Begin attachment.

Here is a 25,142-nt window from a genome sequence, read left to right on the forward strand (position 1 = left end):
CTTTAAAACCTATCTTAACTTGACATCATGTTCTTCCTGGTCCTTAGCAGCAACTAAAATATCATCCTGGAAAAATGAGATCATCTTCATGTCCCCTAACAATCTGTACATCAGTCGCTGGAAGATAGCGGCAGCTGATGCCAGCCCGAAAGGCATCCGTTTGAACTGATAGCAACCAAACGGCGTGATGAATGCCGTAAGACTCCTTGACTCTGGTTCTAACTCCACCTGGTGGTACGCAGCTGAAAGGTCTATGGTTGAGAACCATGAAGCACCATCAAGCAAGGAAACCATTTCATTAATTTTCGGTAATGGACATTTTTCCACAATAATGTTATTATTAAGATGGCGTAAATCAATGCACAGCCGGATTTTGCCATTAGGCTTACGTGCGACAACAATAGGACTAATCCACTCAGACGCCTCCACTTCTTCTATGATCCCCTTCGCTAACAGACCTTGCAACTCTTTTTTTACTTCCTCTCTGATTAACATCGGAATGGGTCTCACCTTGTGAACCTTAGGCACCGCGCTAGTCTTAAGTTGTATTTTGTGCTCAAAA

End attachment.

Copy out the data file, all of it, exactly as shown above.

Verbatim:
Here is a 25,142-nt window from a genome sequence, read left to right on the forward strand (position 1 = left end):
CTTTAAAACCTATCTTAACTTGACATCATGTTCTTCCTGGTCCTTAGCAGCAACTAAAATATCATCCTGGAAAAATGAGATCATCTTCATGTCCCCTAACAATCTGTACATCAGTCGCTGGAAGATAGCGGCAGCTGATGCCAGCCCGAAAGGCATCCGTTTGAACTGATAGCAACCAAACGGCGTGATGAATGCCGTAAGACTCCTTGACTCTGGTTCTAACTCCACCTGGTGGTACGCAGCTGAAAGGTCTATGGTTGAGAACCATGAAGCACCATCAAGCAAGGAAACCATTTCATTAATTTTCGGTAATGGACATTTTTCCACAATAATGTTATTATTAAGATGGCGTAAATCAATGCACAGCCGGATTTTGCCATTAGGCTTACGTGCGACAACAATAGGACTAATCCACTCAGACGCCTCCACTTCTTCTATGATCCCCTTCGCTAACAGACCTTGCAACTCTTTTTTTACTTCCTCTCTGATTAACATCGGAATGGGTCTCACCTTGTGAACCTTAGGCACCGCGCTAGTCTTAAGTTGTATTTTGTGCTCAAAA